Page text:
Small molecule keeps new adult neurons from straying, may be tied to schizophrenia
A small stretch of ribonucleic acid called microRNA could make the difference between a healthy adult brain and one that’s prone to disorders including schizophrenia.
Scientists at the Salk Institute discovered that miR-19 guides the placement of new neurons in the adult brain, and the molecule is disrupted in cells from patients with schizophrenia.
The findings, published in the journal Neuron on July 6, 2016, pave the way toward a better understanding of how the adult brain controls the growth of new neurons and how it can go wrong.
Salk Professor Rusty Gage, first author Jinju Han and their colleagues found that levels of miR-19 changed more than levels of any other microRNA when precursors to new brain cells in these areas (called neural progenitor cells) were coaxed to become neurons in the adult brain. The researchers went on to show that when miR-19 was blocked in neural progenitor cells, levels of RNA corresponding to a gene called Rapgef2 were altered. Moreover, new neurons did not migrate to the correct areas of the brain.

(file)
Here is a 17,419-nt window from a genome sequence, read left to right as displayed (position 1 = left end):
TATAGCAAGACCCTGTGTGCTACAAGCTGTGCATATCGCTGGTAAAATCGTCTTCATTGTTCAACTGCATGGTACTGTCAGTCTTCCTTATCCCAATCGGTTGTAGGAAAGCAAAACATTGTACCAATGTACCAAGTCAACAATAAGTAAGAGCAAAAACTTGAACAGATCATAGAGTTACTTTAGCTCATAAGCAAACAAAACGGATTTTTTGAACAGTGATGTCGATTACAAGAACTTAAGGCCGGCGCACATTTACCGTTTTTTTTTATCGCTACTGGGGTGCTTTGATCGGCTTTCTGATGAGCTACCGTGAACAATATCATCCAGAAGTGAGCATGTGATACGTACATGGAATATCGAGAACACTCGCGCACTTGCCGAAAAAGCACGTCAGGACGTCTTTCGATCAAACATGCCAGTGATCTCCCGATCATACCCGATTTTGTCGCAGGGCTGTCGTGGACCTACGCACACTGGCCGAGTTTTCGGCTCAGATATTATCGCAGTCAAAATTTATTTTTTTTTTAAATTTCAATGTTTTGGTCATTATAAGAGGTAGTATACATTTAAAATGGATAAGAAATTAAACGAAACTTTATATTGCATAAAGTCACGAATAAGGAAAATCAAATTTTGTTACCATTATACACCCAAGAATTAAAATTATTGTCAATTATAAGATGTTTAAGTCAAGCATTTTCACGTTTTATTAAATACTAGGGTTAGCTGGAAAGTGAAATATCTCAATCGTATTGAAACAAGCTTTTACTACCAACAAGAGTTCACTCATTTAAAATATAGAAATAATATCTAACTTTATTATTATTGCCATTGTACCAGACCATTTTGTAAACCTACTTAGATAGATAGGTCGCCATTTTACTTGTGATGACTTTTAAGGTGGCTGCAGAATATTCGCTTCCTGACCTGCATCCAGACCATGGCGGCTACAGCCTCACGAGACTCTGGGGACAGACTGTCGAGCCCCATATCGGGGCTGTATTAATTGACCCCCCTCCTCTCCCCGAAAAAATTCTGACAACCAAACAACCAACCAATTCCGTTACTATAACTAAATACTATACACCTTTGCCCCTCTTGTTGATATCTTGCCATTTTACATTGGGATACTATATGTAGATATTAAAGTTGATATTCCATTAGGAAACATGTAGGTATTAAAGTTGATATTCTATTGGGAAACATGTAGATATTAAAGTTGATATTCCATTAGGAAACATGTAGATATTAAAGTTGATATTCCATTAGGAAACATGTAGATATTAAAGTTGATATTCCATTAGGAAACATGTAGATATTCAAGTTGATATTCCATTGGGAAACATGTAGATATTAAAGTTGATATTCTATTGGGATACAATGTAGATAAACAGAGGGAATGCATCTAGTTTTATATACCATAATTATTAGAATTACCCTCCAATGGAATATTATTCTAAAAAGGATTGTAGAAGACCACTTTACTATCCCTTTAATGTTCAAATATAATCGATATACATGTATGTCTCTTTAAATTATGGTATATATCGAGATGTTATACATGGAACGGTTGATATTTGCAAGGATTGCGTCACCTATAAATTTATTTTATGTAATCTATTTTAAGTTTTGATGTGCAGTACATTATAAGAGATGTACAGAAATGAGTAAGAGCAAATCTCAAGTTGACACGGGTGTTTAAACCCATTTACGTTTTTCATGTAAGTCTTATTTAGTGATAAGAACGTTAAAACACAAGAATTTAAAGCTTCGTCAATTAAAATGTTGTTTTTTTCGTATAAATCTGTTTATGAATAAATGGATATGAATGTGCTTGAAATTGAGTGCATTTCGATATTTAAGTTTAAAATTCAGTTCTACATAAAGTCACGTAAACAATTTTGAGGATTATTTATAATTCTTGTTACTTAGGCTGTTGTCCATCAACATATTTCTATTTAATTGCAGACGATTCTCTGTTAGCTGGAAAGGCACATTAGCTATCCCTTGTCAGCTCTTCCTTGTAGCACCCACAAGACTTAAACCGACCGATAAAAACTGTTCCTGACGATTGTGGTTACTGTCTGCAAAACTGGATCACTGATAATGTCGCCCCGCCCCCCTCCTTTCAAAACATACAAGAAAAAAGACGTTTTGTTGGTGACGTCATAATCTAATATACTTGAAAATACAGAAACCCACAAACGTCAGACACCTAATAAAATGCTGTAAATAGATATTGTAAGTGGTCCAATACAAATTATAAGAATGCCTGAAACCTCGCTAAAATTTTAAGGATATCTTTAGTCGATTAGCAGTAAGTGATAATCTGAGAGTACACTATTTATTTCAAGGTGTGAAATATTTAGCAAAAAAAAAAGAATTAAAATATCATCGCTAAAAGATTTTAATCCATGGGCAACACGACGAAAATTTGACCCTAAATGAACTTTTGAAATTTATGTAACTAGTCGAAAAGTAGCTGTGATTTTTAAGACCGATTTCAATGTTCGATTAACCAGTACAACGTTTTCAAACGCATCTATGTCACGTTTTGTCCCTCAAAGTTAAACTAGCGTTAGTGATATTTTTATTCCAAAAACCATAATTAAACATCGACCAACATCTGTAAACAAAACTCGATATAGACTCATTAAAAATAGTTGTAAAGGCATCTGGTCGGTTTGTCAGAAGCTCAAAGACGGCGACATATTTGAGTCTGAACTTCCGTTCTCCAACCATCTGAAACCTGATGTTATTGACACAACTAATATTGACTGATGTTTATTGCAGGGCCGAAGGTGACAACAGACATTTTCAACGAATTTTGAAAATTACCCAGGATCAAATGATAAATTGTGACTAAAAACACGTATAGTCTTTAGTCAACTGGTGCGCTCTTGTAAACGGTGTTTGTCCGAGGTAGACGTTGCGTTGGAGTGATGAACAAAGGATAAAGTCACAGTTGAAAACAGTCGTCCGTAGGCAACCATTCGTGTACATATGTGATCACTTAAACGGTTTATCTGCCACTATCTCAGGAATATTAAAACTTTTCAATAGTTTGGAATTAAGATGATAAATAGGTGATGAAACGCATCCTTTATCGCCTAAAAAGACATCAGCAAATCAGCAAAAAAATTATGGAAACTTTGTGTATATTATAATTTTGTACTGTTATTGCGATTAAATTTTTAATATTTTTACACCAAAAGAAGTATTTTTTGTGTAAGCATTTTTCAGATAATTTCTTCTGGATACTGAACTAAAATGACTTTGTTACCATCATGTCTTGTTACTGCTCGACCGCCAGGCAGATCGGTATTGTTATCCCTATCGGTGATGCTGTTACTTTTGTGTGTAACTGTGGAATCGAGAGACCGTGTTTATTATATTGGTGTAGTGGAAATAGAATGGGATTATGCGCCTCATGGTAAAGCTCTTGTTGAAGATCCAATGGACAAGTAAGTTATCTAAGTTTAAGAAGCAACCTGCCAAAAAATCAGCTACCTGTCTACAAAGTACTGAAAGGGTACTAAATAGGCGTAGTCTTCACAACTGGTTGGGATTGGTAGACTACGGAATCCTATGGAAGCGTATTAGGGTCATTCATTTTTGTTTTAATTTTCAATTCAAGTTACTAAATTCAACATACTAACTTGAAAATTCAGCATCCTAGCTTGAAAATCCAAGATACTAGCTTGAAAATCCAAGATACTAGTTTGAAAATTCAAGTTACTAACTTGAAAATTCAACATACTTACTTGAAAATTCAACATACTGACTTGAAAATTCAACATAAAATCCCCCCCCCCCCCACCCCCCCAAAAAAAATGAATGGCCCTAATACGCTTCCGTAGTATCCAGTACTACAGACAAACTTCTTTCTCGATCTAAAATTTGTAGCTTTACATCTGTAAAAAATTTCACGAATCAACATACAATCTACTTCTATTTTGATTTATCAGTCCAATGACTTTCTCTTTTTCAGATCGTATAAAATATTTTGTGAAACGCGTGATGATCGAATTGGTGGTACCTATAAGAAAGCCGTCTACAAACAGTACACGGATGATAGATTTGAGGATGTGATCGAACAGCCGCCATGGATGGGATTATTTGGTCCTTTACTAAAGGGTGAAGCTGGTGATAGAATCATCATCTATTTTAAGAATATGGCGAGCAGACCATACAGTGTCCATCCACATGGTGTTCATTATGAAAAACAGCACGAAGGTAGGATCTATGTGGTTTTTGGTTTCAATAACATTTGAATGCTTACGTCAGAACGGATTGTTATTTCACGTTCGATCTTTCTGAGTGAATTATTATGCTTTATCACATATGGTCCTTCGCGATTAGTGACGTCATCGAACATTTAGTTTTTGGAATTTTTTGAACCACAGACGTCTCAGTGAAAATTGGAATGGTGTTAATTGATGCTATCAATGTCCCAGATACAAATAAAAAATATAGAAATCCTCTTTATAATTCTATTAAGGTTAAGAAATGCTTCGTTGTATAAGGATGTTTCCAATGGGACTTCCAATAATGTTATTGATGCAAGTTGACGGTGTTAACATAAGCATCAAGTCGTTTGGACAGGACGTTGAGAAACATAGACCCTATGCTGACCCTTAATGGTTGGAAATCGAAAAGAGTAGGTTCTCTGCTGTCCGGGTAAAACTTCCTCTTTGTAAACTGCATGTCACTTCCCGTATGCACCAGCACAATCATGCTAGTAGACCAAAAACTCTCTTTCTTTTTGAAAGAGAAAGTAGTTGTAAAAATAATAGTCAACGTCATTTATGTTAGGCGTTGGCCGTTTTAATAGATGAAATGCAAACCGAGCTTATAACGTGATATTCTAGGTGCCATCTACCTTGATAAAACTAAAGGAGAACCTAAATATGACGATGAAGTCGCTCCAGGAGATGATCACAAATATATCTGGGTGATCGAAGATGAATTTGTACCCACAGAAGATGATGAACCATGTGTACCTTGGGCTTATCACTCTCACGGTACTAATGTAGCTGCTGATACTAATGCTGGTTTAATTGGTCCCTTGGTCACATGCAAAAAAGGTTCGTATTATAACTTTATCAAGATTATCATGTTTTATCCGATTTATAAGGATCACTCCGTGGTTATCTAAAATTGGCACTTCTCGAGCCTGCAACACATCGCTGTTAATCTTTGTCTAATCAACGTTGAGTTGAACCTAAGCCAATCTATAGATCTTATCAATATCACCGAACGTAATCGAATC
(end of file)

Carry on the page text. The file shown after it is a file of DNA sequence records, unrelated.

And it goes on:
Because the incorrect migration of new brain cells has been implicated in neuropsychiatric disorders like schizophrenia, Gage’s group next analyzed the levels of miR-19 and Rapgef2 in neural progenitor cells that had been created by reprogramming skin cells from schizophrenic patients. Although the patients had no mutations in the gene for Rapgef2, they had high levels of miR-19 that corresponded with low levels of both the RNA and protein for Rapgef2. The team is now studying the role of miR-19 in mouse models of schizophrenia, as well as looking at cells from broader cohorts of human patients.Read News Release
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